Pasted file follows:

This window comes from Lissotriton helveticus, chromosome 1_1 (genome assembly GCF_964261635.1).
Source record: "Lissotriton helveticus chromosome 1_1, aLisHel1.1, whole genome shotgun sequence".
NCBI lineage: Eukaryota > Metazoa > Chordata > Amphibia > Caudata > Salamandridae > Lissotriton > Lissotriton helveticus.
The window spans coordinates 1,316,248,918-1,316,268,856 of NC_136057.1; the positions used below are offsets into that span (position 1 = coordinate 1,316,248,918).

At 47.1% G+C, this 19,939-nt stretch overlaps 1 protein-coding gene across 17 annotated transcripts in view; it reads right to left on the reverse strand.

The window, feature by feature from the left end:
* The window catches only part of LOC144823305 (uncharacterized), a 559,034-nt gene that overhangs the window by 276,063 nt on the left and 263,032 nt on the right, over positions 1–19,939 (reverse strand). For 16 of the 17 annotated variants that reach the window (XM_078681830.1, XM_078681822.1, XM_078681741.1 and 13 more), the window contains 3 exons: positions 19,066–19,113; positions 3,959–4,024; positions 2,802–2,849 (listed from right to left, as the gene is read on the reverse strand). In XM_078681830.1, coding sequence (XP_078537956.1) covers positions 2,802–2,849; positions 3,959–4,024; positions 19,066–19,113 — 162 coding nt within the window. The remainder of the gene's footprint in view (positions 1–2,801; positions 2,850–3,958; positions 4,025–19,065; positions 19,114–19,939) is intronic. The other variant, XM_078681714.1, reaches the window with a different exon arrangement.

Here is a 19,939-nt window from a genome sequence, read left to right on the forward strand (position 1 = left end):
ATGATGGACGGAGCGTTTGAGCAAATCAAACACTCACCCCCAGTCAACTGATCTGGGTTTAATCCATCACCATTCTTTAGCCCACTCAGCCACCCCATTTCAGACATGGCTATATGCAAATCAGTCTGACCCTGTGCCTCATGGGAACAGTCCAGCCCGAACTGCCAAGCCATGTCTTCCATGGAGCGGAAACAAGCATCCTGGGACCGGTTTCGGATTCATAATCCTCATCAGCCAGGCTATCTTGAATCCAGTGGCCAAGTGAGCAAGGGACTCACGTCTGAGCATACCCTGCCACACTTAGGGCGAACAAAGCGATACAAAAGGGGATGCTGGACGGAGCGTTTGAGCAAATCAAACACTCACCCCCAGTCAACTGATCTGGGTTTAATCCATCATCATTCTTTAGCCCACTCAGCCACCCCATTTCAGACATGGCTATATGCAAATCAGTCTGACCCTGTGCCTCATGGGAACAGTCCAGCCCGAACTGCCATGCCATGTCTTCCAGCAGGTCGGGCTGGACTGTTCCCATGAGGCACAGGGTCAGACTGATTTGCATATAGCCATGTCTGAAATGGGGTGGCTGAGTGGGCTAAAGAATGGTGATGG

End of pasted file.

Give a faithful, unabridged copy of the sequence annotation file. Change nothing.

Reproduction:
This window comes from Lissotriton helveticus, chromosome 1_1 (genome assembly GCF_964261635.1).
Source record: "Lissotriton helveticus chromosome 1_1, aLisHel1.1, whole genome shotgun sequence".
NCBI lineage: Eukaryota > Metazoa > Chordata > Amphibia > Caudata > Salamandridae > Lissotriton > Lissotriton helveticus.
The window spans coordinates 1,316,248,918-1,316,268,856 of NC_136057.1; the positions used below are offsets into that span (position 1 = coordinate 1,316,248,918).

At 47.1% G+C, this 19,939-nt stretch overlaps 1 protein-coding gene across 17 annotated transcripts in view; it reads right to left on the reverse strand.

The window, feature by feature from the left end:
* The window catches only part of LOC144823305 (uncharacterized), a 559,034-nt gene that overhangs the window by 276,063 nt on the left and 263,032 nt on the right, over positions 1–19,939 (reverse strand). For 16 of the 17 annotated variants that reach the window (XM_078681830.1, XM_078681822.1, XM_078681741.1 and 13 more), the window contains 3 exons: positions 19,066–19,113; positions 3,959–4,024; positions 2,802–2,849 (listed from right to left, as the gene is read on the reverse strand). In XM_078681830.1, coding sequence (XP_078537956.1) covers positions 2,802–2,849; positions 3,959–4,024; positions 19,066–19,113 — 162 coding nt within the window. The remainder of the gene's footprint in view (positions 1–2,801; positions 2,850–3,958; positions 4,025–19,065; positions 19,114–19,939) is intronic. The other variant, XM_078681714.1, reaches the window with a different exon arrangement.

Here is a 19,939-nt window from a genome sequence, read left to right on the forward strand (position 1 = left end):
ATGATGGACGGAGCGTTTGAGCAAATCAAACACTCACCCCCAGTCAACTGATCTGGGTTTAATCCATCACCATTCTTTAGCCCACTCAGCCACCCCATTTCAGACATGGCTATATGCAAATCAGTCTGACCCTGTGCCTCATGGGAACAGTCCAGCCCGAACTGCCAAGCCATGTCTTCCATGGAGCGGAAACAAGCATCCTGGGACCGGTTTCGGATTCATAATCCTCATCAGCCAGGCTATCTTGAATCCAGTGGCCAAGTGAGCAAGGGACTCACGTCTGAGCATACCCTGCCACACTTAGGGCGAACAAAGCGATACAAAAGGGGATGCTGGACGGAGCGTTTGAGCAAATCAAACACTCACCCCCAGTCAACTGATCTGGGTTTAATCCATCATCATTCTTTAGCCCACTCAGCCACCCCATTTCAGACATGGCTATATGCAAATCAGTCTGACCCTGTGCCTCATGGGAACAGTCCAGCCCGAACTGCCATGCCATGTCTTCCAGCAGGTCGGGCTGGACTGTTCCCATGAGGCACAGGGTCAGACTGATTTGCATATAGCCATGTCTGAAATGGGGTGGCTGAGTGGGCTAAAGAATGGTGATGG